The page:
'Disinformation, Deepfakes and Democracies: The Need for Legislative Reform' (2021) 44(3) UNSW Law Journal 983
Author(s): , Andrew Ray
Rapid technological advancement is changing the way that political parties, voters, and media platforms engage with each other. This along with cultural change has led to an emerging era of disinformation and misinformation driven by both domestic and foreign actors. Political deepfakes, videos created through the use of artificial intelligence, allow individuals to rapidly create fake videos indistinguishable from true content. These videos have the capacity to undermine voter trust and could alter electoral outcomes. Regulating disinformation however raises significant free speech concerns, as well as questions about where liability should fall. In particular, holding large technology and media platforms accountable for content could lead to unintended chilling effects around freedom of expression, harming rather than protecting democratic institutions. Proposed regulations should therefore be carefully analysed through the framework of the implied freedom of political communication, ensuring that any new laws are proportionate and tailored to the threat they seek to prevent. This article analyses how current Australian law interacts with political deepfakes and proposes two targeted amendments to our federal electoral regulations to reduce the threat they pose to elections.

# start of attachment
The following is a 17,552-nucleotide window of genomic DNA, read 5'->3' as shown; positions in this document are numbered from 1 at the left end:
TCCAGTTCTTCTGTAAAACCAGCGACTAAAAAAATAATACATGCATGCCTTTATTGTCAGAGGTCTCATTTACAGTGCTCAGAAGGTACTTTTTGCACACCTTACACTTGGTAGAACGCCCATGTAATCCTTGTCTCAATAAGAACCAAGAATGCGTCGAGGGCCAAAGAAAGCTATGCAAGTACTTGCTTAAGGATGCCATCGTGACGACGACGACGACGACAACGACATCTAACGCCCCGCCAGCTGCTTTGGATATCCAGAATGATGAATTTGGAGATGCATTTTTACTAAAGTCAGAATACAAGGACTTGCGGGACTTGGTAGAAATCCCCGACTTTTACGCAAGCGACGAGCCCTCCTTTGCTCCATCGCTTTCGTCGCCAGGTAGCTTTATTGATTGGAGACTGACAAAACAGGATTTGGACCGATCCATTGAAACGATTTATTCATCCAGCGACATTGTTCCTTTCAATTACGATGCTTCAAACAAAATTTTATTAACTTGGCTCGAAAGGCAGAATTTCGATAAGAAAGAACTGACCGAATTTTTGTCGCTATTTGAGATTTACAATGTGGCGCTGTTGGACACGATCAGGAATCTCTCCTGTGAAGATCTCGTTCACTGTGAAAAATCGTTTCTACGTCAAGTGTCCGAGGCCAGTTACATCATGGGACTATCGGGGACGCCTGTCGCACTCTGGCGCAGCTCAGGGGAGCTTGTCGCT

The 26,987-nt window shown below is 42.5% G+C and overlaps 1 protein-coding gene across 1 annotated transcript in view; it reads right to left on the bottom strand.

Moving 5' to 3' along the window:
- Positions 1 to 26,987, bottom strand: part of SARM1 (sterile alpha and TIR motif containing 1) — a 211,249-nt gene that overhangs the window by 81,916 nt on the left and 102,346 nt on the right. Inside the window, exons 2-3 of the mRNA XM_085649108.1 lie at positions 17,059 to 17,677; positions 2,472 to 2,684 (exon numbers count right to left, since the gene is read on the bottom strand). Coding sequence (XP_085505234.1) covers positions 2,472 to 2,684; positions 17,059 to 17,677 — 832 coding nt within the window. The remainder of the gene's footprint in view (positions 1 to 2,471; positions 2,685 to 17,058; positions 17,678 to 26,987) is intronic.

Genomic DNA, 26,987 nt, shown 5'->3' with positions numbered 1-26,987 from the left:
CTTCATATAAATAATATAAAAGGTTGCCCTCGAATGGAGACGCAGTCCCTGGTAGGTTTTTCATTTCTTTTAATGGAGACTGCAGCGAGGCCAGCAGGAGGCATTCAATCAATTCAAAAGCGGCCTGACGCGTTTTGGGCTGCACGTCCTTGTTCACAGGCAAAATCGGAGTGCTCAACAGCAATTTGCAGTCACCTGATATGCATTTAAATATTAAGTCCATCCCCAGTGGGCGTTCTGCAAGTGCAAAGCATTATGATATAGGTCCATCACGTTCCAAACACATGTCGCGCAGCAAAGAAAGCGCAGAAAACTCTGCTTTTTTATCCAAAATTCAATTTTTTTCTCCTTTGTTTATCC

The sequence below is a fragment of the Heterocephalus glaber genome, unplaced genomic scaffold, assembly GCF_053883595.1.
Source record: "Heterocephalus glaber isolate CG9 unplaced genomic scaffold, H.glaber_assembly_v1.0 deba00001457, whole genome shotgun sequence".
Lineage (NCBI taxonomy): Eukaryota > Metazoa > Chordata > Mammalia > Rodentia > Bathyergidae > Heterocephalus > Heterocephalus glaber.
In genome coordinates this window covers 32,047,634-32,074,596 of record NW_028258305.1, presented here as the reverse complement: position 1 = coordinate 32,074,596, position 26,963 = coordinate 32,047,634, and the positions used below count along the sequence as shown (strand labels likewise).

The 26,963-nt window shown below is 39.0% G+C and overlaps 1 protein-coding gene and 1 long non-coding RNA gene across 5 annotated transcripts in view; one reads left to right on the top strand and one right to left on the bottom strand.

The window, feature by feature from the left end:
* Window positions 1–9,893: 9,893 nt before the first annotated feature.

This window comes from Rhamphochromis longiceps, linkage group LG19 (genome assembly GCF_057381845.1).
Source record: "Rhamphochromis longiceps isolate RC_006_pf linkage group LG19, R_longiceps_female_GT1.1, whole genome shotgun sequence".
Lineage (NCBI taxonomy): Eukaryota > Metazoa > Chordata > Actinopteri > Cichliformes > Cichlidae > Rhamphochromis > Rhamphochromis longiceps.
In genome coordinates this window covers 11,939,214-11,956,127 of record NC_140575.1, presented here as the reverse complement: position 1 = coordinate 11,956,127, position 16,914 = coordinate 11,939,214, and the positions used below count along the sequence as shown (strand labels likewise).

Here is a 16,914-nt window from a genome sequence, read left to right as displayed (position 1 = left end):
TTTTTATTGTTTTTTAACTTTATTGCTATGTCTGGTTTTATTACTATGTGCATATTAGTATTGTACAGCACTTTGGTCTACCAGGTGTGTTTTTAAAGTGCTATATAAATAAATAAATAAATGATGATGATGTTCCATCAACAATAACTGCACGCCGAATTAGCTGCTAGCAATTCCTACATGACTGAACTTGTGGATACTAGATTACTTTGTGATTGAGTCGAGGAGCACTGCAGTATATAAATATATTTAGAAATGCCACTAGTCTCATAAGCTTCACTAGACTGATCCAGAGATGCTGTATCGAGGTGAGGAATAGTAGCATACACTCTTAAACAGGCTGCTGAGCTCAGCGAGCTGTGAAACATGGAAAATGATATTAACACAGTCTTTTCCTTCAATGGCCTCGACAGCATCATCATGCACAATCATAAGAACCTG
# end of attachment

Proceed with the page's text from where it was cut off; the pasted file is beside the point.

Research theme: Law and Technology